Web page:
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I am looking into getting more serious about doing my own automotive repair and maintenance, and am working toward gathering the appropriate tools. However, I am admittedly can be a bit of an organization nut and hate clutter; I do not want more tools than I will actually use (even if only rarely). Specifically, I have the following questions:

  • What is the advantage of having 1/4", 3/8", and 1/2" socket wrench handles versus having a single handle and adapter? I believe sockets from all three sizes may be used in a vehicle, but is there a need for three handles or will a single handle with an adapter work fine?
  • On a related note, is there truly a need for a fixed wrench set or not? I know I tend to turn to socket wrenches, probably due to their versatility.
  • What requirements does one need in a multi meter for diagnosis? I am looking at very cheap one (I certainly do not plan on getting to deep into an automotive's electrical system); will such generally suffice even if it is not 100% accurate?
  • What drive size is recommend for a torque wrench and breaker bar?

Obviously, I realize I could probably get some answers based upon the specific vehicle I drive at present (91' Astro); however, I would much rather these tools have wider usage. If it does help, I will almost certainly be working exclusively or primarily on older, North American vehicles.

Thanks much.

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First off, there is a book which I found on amazon which deals directly with this subject, How to Design, Build & Equip Your Auto Workshop on a Budget (SA Design).

One thing I'd like to address more directly though is the multimeter issue. I would strongly recommend getting a decent mid-range multimeter that also has a clamp that can measure both a/c and d/c current, as it will make diagnosing both alternator and starter problems much easier. There is so much electronics in modern cars that a decent quality multimeter and set of auxiliary clamps and probes to go with it is a must.

I can recommend a specific one, the UNI-T UT210E. It's only around $35 and supports just about any function you might need when working on a car.

I also can recommend a set of clamps and probes. Many times you might need to back probes sensors and see what voltage there are giving.

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A lot of it comes down to size and access - you will need fixed spanners/wrenches because sometimes you simply won't be able to get a socket onto the bolt you are trying to undo. Similarly, a 1/4" ratchet is much smaller than a 1/2” one, and so can get into smaller holes - but can only take a small amount of torque, whereas the 1/2" one can take a lot.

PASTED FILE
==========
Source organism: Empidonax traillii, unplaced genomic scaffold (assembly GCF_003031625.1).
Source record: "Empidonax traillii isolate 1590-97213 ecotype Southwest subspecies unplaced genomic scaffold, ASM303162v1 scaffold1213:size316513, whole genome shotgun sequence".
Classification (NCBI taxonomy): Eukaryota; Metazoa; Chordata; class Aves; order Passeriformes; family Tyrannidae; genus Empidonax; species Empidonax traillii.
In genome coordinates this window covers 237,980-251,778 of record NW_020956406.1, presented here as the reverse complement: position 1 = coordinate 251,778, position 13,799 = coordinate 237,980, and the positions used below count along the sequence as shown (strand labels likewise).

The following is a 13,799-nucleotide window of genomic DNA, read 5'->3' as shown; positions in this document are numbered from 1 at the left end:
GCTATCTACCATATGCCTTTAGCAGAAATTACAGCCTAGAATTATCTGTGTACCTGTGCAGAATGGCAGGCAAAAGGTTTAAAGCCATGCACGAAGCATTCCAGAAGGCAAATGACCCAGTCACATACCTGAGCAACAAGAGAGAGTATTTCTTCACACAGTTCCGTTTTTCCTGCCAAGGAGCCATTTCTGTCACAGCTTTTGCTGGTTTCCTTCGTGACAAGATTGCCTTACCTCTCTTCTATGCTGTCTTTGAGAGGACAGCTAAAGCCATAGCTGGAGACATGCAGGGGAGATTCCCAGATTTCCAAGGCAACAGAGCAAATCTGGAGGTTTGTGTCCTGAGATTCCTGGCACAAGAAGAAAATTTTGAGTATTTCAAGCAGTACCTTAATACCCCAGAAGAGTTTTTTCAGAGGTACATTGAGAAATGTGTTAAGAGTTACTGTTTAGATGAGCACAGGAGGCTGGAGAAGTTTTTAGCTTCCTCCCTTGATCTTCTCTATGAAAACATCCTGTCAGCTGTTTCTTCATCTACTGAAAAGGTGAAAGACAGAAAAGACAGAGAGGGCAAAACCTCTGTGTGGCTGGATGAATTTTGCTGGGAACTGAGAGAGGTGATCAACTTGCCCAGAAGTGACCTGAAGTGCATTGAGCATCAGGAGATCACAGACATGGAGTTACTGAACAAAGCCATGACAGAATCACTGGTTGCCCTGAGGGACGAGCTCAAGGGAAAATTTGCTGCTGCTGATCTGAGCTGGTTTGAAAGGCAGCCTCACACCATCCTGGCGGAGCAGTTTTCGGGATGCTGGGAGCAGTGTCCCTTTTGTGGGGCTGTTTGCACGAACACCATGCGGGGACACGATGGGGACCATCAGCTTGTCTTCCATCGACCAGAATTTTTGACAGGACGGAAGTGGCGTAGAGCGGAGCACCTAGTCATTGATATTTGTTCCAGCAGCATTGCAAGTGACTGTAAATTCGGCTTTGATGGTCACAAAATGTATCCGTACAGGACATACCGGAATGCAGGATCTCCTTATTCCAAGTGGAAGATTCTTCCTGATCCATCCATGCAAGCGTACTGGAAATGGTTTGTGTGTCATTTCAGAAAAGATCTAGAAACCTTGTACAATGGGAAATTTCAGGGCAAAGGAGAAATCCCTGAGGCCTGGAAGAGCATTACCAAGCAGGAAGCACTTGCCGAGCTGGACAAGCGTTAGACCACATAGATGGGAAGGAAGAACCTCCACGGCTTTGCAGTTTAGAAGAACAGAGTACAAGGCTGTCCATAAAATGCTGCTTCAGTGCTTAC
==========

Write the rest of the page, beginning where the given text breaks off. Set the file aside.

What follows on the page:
I have a 3/8" torque wrench, and both 12" by 3/8" and 36" by 1/2" breaker bars - again, the bigger one will undo almost anything, but often won't fit, so the smaller one gets used more...

A decent mid-range multimeter should cover pretty much everything you need for automotive work, cheap ones are fine for leaving in the car for emergencies, but don't tend to be very robust in a garage environment...

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Based on my experience, if you plan to do relatively light work, a compromise of the 3/8" socket drive should be fine. You will rarely use the smaller sockets say under 10mm in auto work unless you're taking a subsystem (like a radio) apart and would rarely get anything larger than say 17mm unless you're doing major engine/trans work. Also, for my car, 99% of the time I'm using 10mm, 12mm, 14mm so most of the other sockets are unused. Your experience will probably be the same - certain sizes will be frequent. As for wrenches, if I'm in a bad position for torque, it is better to bang on the end of a wrench than a ratchet due to the damage you could do to the pawl and ratchet teeth.

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Unless you need to keep things short, you can pretty much use one size drive with adapters. Having to have to use adapters basically means you always have a extension though. I use mainly 3/8" with adapters and it handles pretty much everything. 1/4" comes in handy for smaller components and I would say you should have both 3/8" and 1/4" ratchets. Need 1/2" if youre dealing with huge torque.

Small fixed wrenches are useful/needed for things you cant use the 3/8" ratchet on. Thin and short. Handy for bleeder screws and really tight spaces.

I use a cheap $5 multimeter. Does resistance and volts. Having current measuring capability would be nice but not required.

3/8" drive torque wrench can handle pretty much everything. Need 1/2" if dealing with huge torques. Most of the 1/4" drive stuff, I usually torque by hand even though I have a 1/4" torque wrench.

Depending on the car, you should have a wobble extension, socket u-joint, extensions, etc. You should also have a big pipe to leverage your breaking needs.

You can pretty much get by without any 1/2" stuff unless you are working on really high torqued components. Sometimes you even want 3/4" for those.
Everything else is just based on access space and convenience.

That is pretty much how I started when I was super super poor.

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